I’ll never forget the doctor’s words … “You have cancer. You will have a mastectomy. You will lose your hair.” The doctor delivers these words matter-of-factly, as I sit on the examining table—absolutely stunned.
My first thought is, What does my hair have to do with this? Then my mind begins to race. But … Friday I’m leading a three-day conference in Baltimore … and next Monday I have to be in New York City. I don’t have time for surgery!
My diagnosis felt like an ambush. It was one month after the 9/11 terrorist attacks, and I’d been asked to speak in New York on “Crisis Counseling” at a trauma and grief conference. Despite my own personal crisis, I felt not going wasn’t an option. Even though I wouldn’t be going to help victims, I would be helping those working with the grief-stricken victims. With hundreds of counselors, pastors, and other leaders wanting to serve survivors, I felt humbled to help in any way.
Because the news of my cancer and the 9/11 attacks occurred around the same time, I feel like there’s an association to be made. With these two events, I was blindsided by traumatic news, and I felt like there was an “enemy” threatening my life.
The traumatic news didn’t stop on Tuesday with the radiologist’s words.
It continued into the coming days. As I was boarding my flight to Baltimore, the surgeon called to confirm not just my malignancy on the right side, but also a second, more aggressive, cancer on the left. Suddenly, I found myself facing two surgeries, chemotherapy, radiation, and multiple medications for years to come. My life had changed … forever.
Yet, I know the comfort of Psalm 139:16 … “All the days ordained for me were written in your book before one of them came to be.” God knows all my days—the length of my life is already settled. While I can’t extend my appointed days, I can trust my heavenly Father with my future.
Reflecting back, God’s Word hidden in my heart ministered to me: Almost instantly, my mind was fixed on Philippians 1:20 … “Christ will be exalted in my body, whether by life or by death.” This passage became my prayer, “Lord, whether my time is long or short, may the love and peace of Christ be expressed through my body.”
I’d taught the book of Philippians twice, but never before did I focus on this verse. But with life and death in question, this one Scripture kept my fight with cancer in perspective—shielding me from fear. (And amazingly, throughout the entire ordeal, God helped me to not be overcome by fear.)
Every cancer victim needs this truth: Cancer is never sovereign over our lives, only God is. Although I make decisions that influence my health, my life is ultimately in His hands. Long ago when I gave my life to Christ, I learned nothing could enter my world that hasn’t first passed through my heavenly Father’s loving hands. Nothing. So, whatever the challenge, there is purpose in the pain.
On each step of this “fascinating journey,” as I call it, I genuinely had hope for my heart that didn’t depend on a doctor’s diagnosis. Hope is rooted in a relationship with Christ and what He has promised.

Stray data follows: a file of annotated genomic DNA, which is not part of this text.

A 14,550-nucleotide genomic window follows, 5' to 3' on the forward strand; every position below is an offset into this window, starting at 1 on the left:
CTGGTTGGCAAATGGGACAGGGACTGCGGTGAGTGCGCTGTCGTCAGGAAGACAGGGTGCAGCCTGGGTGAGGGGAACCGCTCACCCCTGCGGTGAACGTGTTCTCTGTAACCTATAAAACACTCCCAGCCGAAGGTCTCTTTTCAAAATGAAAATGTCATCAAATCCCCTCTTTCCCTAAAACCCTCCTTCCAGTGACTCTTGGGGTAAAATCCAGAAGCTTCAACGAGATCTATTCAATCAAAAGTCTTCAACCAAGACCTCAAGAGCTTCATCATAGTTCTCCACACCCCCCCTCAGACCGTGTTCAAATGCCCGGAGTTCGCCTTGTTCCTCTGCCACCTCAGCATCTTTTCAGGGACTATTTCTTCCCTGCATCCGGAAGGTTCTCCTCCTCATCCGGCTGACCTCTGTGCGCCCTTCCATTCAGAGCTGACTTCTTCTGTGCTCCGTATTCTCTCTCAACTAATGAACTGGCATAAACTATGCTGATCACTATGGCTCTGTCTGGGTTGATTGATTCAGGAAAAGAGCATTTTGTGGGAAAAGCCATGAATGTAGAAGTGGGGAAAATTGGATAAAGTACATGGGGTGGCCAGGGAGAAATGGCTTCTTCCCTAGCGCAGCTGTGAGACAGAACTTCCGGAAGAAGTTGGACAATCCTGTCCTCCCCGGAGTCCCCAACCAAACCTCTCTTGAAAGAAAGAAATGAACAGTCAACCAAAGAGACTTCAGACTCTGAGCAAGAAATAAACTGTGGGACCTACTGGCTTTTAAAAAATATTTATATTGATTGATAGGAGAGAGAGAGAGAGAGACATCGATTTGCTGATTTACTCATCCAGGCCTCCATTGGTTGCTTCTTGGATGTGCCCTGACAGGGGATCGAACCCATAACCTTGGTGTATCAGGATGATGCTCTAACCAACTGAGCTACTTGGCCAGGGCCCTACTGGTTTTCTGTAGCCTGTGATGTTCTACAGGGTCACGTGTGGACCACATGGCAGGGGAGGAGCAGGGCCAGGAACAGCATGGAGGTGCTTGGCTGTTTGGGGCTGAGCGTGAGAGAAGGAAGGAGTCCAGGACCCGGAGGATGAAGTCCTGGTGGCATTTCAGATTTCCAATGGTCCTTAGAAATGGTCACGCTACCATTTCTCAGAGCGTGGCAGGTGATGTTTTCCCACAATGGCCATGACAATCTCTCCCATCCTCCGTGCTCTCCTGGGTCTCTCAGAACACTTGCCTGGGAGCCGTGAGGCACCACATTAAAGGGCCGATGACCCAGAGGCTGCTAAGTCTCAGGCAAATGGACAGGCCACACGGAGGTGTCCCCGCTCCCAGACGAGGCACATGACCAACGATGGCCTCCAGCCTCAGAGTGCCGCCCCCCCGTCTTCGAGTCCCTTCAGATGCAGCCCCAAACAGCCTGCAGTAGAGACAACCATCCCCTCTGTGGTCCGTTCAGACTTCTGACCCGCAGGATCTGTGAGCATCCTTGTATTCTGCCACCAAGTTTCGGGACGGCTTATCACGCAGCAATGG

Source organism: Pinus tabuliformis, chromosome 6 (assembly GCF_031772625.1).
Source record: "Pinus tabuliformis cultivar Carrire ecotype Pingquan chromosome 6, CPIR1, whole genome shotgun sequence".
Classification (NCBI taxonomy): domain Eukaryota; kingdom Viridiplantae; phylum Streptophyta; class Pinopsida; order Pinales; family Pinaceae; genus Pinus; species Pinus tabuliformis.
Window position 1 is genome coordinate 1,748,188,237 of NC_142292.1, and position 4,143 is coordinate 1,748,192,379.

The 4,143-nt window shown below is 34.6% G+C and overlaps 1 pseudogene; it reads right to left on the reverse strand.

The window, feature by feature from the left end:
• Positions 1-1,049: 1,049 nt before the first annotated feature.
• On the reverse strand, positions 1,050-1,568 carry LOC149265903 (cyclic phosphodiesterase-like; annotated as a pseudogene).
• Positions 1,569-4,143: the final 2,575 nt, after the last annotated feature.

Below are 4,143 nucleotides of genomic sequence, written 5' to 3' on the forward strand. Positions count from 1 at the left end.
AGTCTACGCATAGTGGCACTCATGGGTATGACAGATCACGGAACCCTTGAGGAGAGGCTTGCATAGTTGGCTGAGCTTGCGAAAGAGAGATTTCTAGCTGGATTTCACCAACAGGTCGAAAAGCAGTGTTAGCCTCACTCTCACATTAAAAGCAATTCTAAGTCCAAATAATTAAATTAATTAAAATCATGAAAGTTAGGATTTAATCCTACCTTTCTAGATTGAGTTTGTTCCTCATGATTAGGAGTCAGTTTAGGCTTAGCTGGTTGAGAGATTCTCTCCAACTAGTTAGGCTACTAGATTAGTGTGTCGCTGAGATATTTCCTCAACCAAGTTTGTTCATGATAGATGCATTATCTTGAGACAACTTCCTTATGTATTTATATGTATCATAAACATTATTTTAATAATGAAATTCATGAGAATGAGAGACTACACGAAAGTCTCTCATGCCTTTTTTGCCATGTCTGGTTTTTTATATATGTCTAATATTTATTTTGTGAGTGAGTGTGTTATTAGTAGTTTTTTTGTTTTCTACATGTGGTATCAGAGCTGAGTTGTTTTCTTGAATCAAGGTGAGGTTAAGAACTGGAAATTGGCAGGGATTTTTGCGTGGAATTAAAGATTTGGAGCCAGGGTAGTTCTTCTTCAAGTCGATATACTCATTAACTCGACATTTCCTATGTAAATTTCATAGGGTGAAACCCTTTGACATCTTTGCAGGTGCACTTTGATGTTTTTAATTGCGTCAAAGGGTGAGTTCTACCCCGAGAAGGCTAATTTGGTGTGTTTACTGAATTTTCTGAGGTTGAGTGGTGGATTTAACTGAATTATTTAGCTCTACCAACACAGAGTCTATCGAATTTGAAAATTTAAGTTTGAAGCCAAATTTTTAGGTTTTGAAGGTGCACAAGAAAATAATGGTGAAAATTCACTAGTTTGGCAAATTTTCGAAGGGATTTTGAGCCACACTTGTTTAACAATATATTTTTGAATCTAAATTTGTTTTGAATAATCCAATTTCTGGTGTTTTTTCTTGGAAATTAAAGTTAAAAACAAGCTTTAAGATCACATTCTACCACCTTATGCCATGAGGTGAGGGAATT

The Bible says … “We have this hope as an anchor for the soul, firm and secure” (Hebrews 6:19). When our security is in Christ, He gives us an anchored life.
While speaking in New York, I never mentioned my diagnosis. But after returning to Dallas, I mentioned it during a Hope In The Night broadcast —and the flood gates opened!
People poured out painful stories, challenging questions, and their own personal heartaches. Hearing about my cancer journey unleashed countless callers to reach out for help and hope. And in a matter of weeks, I even received a wealth of helpful advice from around the country … from others who had “been there.”
Throughout my journey with cancer, God taught me how to be more empathetic and compassionate. I now feel more connected with those struggling with pain.
God’s Silver Lining
Now 15 years later as a cancer survivor, what others view as “bad” in my life God has used for good. Even now, I’m overwhelmed at all the meaningful ways loved ones supported me.
No one wants an unwelcomed illness. … No one enjoys pain as a partner. Personally, I never would have signed up for cancer. Yet that pathway of pain has proven priceless because the compassion I “caught” could have come no other way. Today, I genuinely praise God for the care I received, the growth I gained, and the lessons I learned. Each is an inseparable part of my life.
As you come face-to-face with your own struggles, may you experience the Lord’s peace that surpasses understanding—whatever your “fascinating journey.”
Yours in the Lord’s hope,
P.S. I share many of the creative ways my friends and family expressed their love and support in Caring for a Loved One with Cancer, a book born from my sincere desire to pass along the real-life, effective, “helps” that made such a difference in my own life.
If you’re on Facebook, I invite you to connect with me at Facebook.com/June.Hunt.Hope. And if you’re not, take it from me: You’re never too old to start! See you there!